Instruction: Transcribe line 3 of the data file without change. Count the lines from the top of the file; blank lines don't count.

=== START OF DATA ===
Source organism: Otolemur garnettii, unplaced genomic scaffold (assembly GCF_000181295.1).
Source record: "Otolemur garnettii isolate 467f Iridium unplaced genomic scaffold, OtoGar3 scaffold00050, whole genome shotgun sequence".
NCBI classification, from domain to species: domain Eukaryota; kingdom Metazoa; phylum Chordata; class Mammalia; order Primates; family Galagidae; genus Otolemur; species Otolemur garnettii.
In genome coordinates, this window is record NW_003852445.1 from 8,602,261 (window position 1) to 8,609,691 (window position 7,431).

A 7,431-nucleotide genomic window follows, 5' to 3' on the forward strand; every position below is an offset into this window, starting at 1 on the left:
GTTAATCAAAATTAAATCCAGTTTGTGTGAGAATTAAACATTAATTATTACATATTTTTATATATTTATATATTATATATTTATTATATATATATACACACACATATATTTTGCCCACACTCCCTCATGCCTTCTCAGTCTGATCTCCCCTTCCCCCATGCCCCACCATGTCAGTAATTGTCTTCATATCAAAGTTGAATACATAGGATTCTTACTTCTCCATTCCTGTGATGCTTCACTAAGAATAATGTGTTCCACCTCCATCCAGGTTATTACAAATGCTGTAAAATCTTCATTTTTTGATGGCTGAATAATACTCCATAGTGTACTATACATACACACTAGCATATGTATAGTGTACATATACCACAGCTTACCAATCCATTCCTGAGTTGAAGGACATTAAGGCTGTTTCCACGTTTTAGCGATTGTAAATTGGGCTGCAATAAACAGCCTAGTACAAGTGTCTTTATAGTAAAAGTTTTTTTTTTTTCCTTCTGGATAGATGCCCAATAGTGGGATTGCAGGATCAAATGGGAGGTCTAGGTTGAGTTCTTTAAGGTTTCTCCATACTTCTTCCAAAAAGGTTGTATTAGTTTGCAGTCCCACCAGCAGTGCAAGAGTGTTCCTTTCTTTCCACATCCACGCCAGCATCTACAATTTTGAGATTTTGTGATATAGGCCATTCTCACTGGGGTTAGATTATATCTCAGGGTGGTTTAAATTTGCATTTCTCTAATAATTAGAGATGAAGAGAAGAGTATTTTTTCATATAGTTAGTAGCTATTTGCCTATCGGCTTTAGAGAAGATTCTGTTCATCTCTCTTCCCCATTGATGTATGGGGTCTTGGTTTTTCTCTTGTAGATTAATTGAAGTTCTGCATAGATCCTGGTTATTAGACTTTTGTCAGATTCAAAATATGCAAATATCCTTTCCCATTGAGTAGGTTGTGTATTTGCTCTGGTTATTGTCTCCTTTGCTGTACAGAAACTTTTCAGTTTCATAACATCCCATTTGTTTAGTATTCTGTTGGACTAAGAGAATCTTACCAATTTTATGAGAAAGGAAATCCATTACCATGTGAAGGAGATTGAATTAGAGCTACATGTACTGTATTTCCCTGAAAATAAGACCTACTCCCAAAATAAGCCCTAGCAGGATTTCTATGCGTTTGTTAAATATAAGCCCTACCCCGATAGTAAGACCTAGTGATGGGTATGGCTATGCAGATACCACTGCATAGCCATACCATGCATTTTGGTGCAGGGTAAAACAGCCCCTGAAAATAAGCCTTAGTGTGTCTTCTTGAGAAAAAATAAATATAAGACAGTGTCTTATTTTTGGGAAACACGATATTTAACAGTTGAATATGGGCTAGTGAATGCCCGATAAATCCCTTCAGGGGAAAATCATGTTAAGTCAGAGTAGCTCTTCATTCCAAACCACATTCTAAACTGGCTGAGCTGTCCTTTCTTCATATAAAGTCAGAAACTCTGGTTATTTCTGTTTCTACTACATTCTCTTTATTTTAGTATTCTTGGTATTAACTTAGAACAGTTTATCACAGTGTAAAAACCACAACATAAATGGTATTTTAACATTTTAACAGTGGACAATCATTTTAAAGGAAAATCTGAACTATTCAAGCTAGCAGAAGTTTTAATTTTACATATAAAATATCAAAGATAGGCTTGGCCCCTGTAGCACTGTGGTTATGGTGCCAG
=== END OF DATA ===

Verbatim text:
NCBI classification, from domain to species: domain Eukaryota; kingdom Metazoa; phylum Chordata; class Mammalia; order Primates; family Galagidae; genus Otolemur; species Otolemur garnettii.